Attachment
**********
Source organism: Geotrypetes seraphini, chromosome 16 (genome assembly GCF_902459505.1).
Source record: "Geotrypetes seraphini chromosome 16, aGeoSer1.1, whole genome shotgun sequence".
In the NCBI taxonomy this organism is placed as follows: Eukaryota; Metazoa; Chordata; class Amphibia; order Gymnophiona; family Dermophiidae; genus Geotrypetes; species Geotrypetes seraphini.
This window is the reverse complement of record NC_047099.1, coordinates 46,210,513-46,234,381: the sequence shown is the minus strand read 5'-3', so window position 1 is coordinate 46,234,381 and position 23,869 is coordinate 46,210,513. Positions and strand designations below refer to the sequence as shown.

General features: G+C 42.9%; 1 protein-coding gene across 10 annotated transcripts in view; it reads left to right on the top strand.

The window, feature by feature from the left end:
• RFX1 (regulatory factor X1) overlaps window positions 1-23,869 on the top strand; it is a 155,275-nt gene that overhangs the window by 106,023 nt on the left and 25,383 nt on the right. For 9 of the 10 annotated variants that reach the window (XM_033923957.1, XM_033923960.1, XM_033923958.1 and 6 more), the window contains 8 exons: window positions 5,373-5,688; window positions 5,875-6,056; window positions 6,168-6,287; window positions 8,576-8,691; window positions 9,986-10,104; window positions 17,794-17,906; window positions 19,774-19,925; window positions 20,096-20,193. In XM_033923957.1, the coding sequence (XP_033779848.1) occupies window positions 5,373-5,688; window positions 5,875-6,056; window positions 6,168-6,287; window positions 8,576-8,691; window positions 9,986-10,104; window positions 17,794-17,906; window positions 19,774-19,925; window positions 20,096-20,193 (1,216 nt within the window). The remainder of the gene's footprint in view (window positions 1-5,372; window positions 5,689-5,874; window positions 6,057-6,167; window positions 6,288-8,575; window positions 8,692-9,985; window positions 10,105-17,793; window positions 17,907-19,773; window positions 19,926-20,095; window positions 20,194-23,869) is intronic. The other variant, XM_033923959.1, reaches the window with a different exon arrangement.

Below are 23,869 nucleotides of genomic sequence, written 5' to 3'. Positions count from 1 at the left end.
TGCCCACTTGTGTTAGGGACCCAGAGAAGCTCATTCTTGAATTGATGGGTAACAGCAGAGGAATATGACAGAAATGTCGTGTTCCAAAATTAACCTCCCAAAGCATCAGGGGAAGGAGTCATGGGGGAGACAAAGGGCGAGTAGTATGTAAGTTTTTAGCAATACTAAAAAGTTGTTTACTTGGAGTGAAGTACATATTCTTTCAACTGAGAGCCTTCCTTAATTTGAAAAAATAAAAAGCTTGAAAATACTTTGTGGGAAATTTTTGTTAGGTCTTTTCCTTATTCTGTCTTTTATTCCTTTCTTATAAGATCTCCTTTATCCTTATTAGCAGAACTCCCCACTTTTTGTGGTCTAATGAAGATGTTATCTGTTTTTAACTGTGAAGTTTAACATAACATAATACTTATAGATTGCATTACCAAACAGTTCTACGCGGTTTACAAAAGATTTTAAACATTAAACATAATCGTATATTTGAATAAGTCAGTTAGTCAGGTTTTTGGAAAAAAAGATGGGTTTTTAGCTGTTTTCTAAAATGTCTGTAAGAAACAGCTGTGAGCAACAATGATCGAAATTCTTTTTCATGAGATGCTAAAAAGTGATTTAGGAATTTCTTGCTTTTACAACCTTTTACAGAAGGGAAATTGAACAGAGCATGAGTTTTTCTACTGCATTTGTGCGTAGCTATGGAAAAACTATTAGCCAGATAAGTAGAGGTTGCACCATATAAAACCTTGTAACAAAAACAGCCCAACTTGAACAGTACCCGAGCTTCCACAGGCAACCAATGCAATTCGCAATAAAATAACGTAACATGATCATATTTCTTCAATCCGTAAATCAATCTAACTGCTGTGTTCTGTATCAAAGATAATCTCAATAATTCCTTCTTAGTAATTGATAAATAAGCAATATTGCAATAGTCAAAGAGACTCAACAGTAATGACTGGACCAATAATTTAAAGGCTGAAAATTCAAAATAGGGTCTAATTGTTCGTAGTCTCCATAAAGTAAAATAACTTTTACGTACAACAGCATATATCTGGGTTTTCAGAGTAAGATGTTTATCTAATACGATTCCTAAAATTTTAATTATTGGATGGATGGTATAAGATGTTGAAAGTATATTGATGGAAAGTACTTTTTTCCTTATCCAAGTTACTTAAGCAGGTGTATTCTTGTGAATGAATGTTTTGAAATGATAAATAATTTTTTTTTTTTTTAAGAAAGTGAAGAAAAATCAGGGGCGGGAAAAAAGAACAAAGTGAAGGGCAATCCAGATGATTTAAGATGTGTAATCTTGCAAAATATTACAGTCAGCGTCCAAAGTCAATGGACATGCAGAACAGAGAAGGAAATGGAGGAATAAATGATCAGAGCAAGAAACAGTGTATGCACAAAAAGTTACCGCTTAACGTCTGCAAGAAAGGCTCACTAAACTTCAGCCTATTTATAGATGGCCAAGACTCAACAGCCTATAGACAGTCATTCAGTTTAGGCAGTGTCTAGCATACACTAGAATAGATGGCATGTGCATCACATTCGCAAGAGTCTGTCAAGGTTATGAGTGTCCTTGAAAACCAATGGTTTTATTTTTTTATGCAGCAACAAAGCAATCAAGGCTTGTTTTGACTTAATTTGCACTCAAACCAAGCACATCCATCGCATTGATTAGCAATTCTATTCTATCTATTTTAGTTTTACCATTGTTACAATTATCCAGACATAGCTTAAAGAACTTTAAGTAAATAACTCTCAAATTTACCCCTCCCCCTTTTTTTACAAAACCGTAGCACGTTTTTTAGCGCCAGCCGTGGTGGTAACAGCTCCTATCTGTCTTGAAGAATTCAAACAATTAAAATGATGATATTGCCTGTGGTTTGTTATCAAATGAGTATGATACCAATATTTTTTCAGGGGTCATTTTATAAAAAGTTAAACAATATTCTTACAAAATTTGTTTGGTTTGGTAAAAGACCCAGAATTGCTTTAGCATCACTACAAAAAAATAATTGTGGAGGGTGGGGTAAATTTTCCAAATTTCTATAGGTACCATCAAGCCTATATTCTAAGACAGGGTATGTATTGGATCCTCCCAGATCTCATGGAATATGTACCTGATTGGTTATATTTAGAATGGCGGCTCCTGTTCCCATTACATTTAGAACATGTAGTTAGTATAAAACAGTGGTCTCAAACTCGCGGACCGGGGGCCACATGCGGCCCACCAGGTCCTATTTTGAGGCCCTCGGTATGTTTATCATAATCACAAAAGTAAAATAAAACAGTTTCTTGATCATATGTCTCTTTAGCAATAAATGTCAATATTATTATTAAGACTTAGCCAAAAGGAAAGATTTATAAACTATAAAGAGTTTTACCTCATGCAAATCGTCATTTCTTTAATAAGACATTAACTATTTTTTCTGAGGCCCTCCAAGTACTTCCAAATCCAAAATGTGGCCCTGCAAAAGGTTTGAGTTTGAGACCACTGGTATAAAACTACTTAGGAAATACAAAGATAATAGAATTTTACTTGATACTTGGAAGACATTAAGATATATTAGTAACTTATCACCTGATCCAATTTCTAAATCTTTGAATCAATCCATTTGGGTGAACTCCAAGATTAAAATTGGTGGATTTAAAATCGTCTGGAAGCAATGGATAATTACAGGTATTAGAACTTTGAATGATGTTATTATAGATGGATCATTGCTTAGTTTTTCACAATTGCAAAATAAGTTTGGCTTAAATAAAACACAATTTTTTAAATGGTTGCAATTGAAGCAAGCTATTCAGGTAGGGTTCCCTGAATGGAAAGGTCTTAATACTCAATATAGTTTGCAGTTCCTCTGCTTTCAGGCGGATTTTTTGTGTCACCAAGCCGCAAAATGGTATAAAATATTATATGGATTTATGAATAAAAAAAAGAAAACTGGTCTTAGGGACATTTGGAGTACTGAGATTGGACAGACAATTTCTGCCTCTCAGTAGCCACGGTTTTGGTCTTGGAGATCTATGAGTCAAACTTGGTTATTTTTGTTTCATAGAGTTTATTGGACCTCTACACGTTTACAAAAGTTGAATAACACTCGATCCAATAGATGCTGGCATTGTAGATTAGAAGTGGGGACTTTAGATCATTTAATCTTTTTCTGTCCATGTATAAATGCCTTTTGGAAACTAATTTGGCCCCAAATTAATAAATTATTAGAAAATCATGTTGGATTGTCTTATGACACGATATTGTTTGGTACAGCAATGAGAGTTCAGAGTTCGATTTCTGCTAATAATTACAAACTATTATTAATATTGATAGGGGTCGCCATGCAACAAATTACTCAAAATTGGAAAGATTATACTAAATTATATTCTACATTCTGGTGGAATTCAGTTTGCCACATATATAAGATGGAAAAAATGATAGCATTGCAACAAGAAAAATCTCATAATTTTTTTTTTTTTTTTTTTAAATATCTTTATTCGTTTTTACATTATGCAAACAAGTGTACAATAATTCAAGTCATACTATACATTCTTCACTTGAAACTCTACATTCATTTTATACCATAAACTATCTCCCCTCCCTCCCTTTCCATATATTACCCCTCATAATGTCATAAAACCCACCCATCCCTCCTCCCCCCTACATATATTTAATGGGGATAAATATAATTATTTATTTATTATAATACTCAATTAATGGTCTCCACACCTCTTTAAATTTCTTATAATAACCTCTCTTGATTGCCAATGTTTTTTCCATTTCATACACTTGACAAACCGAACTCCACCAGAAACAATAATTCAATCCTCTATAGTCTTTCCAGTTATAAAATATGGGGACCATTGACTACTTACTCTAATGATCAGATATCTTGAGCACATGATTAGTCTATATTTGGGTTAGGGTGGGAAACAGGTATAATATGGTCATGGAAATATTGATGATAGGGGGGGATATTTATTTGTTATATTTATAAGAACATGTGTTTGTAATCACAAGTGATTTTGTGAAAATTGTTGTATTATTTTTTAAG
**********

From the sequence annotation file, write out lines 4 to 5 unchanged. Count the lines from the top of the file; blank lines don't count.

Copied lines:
This window is the reverse complement of record NC_047099.1, coordinates 46,210,513-46,234,381: the sequence shown is the minus strand read 5'-3', so window position 1 is coordinate 46,234,381 and position 23,869 is coordinate 46,210,513. Positions and strand designations below refer to the sequence as shown.

General features: G+C 42.9%; 1 protein-coding gene across 10 annotated transcripts in view; it reads left to right on the top strand.